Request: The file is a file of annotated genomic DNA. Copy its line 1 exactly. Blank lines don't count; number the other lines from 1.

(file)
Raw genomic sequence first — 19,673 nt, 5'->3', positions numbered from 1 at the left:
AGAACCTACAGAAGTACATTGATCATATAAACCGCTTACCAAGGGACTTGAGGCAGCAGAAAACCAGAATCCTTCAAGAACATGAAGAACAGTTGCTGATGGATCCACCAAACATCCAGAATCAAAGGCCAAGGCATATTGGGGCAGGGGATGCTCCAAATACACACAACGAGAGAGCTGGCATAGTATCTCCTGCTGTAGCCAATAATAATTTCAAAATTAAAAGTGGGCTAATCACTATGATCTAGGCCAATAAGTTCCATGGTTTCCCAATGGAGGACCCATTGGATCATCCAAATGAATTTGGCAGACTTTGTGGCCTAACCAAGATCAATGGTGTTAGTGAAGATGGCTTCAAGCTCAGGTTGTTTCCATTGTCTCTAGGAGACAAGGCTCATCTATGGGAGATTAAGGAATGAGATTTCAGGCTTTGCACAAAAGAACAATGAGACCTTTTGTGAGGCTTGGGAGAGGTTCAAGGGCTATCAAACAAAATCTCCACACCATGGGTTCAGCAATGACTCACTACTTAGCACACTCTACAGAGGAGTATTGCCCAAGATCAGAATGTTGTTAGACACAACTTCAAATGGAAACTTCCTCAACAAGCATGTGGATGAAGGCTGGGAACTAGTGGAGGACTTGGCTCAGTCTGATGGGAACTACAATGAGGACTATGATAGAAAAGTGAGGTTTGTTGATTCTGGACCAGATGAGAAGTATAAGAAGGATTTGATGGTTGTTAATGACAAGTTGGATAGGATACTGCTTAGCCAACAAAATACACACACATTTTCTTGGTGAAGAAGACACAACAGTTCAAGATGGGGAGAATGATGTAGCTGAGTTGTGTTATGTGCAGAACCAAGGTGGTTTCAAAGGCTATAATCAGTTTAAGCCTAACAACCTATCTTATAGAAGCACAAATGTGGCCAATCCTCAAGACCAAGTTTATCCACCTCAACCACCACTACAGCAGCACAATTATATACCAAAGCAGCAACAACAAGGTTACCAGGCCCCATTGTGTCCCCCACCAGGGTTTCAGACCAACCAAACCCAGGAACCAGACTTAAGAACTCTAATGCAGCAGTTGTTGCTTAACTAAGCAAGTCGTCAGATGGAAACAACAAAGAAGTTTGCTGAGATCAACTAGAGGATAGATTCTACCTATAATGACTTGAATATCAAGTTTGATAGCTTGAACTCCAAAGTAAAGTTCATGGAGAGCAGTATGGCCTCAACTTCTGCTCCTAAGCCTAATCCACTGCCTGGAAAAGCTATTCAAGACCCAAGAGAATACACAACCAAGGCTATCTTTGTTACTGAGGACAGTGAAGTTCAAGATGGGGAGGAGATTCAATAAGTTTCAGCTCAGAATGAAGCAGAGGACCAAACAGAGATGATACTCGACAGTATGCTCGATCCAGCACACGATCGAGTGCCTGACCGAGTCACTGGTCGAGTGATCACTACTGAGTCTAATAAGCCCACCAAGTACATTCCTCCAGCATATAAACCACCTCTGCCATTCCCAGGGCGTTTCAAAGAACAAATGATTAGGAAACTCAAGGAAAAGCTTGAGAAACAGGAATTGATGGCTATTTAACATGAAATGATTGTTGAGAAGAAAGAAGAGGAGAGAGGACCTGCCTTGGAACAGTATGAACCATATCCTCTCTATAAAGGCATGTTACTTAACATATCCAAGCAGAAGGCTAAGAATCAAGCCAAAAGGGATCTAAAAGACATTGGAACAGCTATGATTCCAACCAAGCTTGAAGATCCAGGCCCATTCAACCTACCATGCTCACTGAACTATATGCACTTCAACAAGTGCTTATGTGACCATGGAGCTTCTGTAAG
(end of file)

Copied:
Raw genomic sequence first — 19,673 nt, 5'->3', positions numbered from 1 at the left: